Confidentiality, integrity, and availability (CIA) make up a model for information security known as the CIA Triad. The CIA triad isn’t the only information security framework, but it’s a simple way to start thinking about how to secure data, whether digital or physical. The triad can help organizations upgrade and maintain optimal security while allowing you to perform necessary tasks, whether your job involves computer systems, customer service, or general management.
Using the CIA triad, you can analyze a security situation to determine possible improvements. It gives cybersecurity professionals three broad areas to consider: confidentiality, integrity, and access. Although it may sound simple, the framework is a powerful way to search for problems and identify solutions related to information security.
Let's take a closer look at the three elements of the triad:
Confidentiality, the first part of the triad, deals with protecting sensitive data from unauthorized access. This includes protecting information from bad actors with malicious intent, as well as limiting access to only authorized individuals within an organization.
You could think of confidentiality as privacy. When you send an email, for example, you're directing the contents of that email to a specific person or group of people. The protections in place that keep your email private are measures related to confidentiality. Passwords, locks, and tokens are among these measures.
It's often essential that data are accurate, consistent, and trustworthy. In other words, it's essential to maintain data integrity. A system with integrity keeps data safe from inappropriate changes, whether malicious or accidental. Some ways to maintain integrity include implementing access levels, tracking changes to the data, and properly protecting information being transferred or stored.
Returning to our email example, when you send an email, you assume that the information you relay is the information that arrives to the recipient. If that information were somehow altered along the way–say a third party intercepted the email and changed some key points–that information has lost integrity.
Availability refers to the idea that the people who need access to data can get it—without affecting confidentiality or integrity.
You want the recipients of that email you sent to be able to access it, display it, and possibly even save it for future use.
This can be tricky because availability may compete with the other factors in the triad. One of the best ways to protect data is to limit access to it. If you have an information security role, you may have experienced pushback from customers or coworkers about information availability.
Because information security covers so many areas, it’s crucial to have a way to analyze situations, plan changes, and improve implementations. The CIA triad gives leaders a way to think about security challenges without being security experts. It helps them identify critical issues and different solutions in a user-friendly manner.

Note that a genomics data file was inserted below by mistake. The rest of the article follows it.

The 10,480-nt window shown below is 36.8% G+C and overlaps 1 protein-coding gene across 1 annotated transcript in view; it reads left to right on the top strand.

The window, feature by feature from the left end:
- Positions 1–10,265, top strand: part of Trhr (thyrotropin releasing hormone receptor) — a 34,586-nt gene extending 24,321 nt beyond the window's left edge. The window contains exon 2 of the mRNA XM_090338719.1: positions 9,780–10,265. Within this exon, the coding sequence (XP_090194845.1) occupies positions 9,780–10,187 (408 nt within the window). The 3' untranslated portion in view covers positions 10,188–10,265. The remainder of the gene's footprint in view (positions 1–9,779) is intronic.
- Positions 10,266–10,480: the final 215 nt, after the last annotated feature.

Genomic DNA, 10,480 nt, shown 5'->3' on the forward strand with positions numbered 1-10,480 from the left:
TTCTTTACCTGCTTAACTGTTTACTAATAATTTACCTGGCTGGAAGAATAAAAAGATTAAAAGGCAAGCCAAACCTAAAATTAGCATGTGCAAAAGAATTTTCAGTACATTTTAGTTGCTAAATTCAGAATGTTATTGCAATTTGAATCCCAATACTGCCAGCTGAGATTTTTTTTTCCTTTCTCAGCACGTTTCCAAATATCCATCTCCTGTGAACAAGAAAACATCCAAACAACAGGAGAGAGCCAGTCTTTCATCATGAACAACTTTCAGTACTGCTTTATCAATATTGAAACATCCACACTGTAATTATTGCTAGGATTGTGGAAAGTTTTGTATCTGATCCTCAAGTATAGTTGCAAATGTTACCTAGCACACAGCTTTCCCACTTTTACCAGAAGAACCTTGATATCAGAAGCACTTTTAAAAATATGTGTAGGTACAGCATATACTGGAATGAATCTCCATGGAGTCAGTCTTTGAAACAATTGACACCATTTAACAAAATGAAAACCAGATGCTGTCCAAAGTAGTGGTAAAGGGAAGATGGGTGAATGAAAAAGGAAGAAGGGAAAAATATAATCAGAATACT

Information security professionals often need to consider confidentiality, integrity, and accessibility in their organizations. These examples help you think about the three aspects of the CIA triad to make the system more robust.
An organization’s data should only be available to those who need it. For example, it's often important to limit access to human resources files, medical records, and school transcripts. However, not all information is this sensitive. Good information security considers who has authorization with the appropriate level of confidentiality without making everything secret.
Some security measures include locked cabinets to help limit access to physical files and encrypted digital files and passwords to protect information from hackers.
It's sometimes necessary to change data, so organizations need to determine who can change it and how. For example, schools typically protect grade databases so students can’t change them but teachers can. An information system with integrity tracks and limits who can make changes to minimize the possible damage that hackers, malicious employees, or human errors can do.
Another aspect of data integrity is having backups and secure storage so that data is available even if a fire, flood, or power outage occurs. Some regulations require that records be maintained for a set period.
All organizations have designated employees with access to specific data and permission to make changes. Therefore the security framework must include availability. For instance, all employees of an organization might have access to the company email system, but detailed financial records may only be available to top-level leadership.
Information security professionals must balance accessibility with confidentiality and integrity. Meeting this challenge keeps data working for everyone.
The CIA triad is one of many core concepts in information and organizational security, but it’s hardly the only one. Learn more about the CIA triad and other information security concepts as you prepare for an entry-level role in cybersecurity with the IBM Cybersecurity Analyst Professional Certificate.
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